Government consults on reforms to the taxation of non-domiciled individuals and a statutory definition of tax residence.

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The Government is publishing a consultation on its plans to reform the taxation of non-domiciled individuals (“non-domiciles”). It wants to ensure that non-domiciles make a fair tax contribution, as well as encourage them to invest in the UK and simplify the current tax rules for them.

The consultation provides details on the package of reforms that were announced at Budget 2011 and will increase the tax charge for certain long-term resident non-domiciles to £50,000, provide a significant new incentive for non-domiciles to invest in the UK and simplify the rules to reduce administrative burdens. The Government does not intend to change the broad principles behind the existing tax system for non-domiciles.

The current rules discourage non-domiciles from bringing their income or capital gains to the UK, creating barriers to potential investment in the UK economy. The Government’s aim is to remove these barriers so that non-domiciles are encouraged to invest in UK business, contributing to its priority of generating growth and rebuilding the economy. However, a balance must be struck to ensure that they make a fair contribution.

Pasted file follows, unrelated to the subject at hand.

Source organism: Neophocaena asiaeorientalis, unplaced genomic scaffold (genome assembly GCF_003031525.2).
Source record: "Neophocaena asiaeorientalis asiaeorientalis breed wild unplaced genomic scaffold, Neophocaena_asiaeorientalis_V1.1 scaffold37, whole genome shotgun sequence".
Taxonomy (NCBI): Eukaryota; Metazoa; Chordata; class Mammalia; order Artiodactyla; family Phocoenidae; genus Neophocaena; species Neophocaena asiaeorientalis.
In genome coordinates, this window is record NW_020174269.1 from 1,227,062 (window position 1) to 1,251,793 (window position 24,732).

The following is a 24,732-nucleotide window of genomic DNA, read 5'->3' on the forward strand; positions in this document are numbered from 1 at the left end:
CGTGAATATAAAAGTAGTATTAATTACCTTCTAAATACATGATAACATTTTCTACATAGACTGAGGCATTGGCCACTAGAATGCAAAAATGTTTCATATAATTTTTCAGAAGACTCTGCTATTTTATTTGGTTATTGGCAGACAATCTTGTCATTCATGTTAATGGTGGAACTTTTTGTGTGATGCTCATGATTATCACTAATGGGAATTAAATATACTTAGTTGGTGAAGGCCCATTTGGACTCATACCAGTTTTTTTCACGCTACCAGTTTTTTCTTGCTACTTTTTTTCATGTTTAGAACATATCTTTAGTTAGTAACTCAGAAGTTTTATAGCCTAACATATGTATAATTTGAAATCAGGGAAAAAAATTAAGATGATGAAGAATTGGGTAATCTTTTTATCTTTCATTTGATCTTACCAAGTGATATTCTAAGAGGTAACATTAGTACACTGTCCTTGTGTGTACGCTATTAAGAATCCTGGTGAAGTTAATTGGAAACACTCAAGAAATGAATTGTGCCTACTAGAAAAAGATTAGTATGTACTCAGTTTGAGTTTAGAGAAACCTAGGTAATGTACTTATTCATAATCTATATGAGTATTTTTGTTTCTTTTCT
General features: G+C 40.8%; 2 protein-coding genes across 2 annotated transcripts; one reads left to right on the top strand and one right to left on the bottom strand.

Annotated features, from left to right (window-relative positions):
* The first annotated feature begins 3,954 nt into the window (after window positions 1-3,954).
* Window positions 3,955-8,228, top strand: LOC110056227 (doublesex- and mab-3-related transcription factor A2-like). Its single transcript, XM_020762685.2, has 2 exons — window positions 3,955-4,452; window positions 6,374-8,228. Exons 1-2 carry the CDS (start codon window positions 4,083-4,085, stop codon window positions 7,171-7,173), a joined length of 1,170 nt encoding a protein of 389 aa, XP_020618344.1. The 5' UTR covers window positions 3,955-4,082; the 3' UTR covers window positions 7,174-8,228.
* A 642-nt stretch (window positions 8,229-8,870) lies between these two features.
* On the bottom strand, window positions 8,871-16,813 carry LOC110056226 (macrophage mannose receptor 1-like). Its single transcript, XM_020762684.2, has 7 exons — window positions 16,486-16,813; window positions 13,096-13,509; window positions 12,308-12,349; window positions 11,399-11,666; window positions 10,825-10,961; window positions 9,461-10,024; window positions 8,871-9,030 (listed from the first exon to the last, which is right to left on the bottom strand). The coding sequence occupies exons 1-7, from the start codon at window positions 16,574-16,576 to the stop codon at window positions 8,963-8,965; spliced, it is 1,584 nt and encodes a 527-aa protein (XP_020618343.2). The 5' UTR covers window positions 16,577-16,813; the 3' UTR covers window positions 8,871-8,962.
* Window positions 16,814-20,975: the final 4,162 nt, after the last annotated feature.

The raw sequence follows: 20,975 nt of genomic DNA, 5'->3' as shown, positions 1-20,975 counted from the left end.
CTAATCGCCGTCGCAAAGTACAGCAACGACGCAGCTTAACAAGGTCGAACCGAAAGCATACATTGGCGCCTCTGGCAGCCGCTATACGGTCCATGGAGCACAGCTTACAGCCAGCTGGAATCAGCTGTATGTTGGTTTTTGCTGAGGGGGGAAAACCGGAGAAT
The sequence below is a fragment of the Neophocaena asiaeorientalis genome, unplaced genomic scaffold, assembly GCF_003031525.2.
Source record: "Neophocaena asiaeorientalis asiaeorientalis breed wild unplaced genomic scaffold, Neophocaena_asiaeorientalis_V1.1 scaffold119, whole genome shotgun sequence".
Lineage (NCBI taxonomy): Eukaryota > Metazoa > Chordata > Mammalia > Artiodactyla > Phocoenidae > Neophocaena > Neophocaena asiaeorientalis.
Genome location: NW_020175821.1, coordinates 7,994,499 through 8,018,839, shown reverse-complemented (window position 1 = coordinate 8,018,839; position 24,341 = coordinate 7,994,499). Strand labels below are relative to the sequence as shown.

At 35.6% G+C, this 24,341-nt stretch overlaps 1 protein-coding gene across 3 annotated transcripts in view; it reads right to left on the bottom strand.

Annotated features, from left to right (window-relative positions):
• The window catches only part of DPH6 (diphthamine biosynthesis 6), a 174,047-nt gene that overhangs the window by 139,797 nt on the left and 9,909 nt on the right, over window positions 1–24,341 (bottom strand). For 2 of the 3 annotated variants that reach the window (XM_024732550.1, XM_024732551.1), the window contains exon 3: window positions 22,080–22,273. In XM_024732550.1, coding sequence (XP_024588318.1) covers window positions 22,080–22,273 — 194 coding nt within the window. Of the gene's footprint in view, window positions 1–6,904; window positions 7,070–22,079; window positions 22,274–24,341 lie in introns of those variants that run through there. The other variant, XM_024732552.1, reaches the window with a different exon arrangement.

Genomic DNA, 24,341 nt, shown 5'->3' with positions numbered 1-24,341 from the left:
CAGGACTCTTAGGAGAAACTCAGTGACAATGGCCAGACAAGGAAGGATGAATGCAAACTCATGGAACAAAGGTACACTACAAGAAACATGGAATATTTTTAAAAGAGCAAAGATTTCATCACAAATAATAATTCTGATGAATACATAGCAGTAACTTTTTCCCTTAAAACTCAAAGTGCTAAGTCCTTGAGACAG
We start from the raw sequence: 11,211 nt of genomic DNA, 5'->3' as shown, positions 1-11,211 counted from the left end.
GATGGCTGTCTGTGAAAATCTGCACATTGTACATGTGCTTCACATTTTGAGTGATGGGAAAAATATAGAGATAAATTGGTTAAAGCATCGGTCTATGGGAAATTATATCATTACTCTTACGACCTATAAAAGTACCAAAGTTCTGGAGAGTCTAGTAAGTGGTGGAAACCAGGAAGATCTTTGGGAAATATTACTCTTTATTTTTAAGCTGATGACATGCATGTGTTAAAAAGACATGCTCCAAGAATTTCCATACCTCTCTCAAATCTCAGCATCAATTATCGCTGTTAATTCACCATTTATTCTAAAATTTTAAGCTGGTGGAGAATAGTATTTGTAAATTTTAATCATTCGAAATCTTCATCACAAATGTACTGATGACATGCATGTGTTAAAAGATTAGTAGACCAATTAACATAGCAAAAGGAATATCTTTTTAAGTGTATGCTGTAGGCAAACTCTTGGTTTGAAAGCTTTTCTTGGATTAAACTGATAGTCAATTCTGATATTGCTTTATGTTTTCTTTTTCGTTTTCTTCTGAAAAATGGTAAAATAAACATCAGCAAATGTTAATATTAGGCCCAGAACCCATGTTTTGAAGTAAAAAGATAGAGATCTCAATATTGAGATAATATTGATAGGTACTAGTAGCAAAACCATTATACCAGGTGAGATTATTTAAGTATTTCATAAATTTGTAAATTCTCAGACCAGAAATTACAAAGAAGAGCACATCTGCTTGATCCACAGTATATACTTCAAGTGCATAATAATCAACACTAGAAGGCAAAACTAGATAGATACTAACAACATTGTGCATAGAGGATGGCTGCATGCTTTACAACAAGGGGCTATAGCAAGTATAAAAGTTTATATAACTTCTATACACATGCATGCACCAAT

David Gauke, Exchequer Secretary to the Treasury, said:

“The Government wants to ensure that the rules of our tax system are fair. That is why we are increasing the tax charge for those non-domiciles who have been resident in the UK for long periods of time. At the same time, it is important that skilled individuals and investors are encouraged to come to the UK from abroad and we recognise the fact that non-domiciles can make a valuable contribution to the UK economy. That is why we want to make it easier for them to invest in UK business.”

The Government is also today publishing a consultation on its plans for a statutory residence test (SRT). There is currently no full legal definition of tax residence, meaning that the rules are unclear, complicated and seen as subjective. This creates uncertainty for individuals about their residence status and is a deterrent to businesses and individuals considering investing in the UK. Today’s consultation proposes a framework for the SRT and seeks views on its design and implementation, in order to address these issues.

Both consultations published today close on 9 September 2011. A summary of responses to both will be published in the autumn. Draft legislation will be published for comment later in 2011 with a view to including final legislation in Finance Bill 2012.
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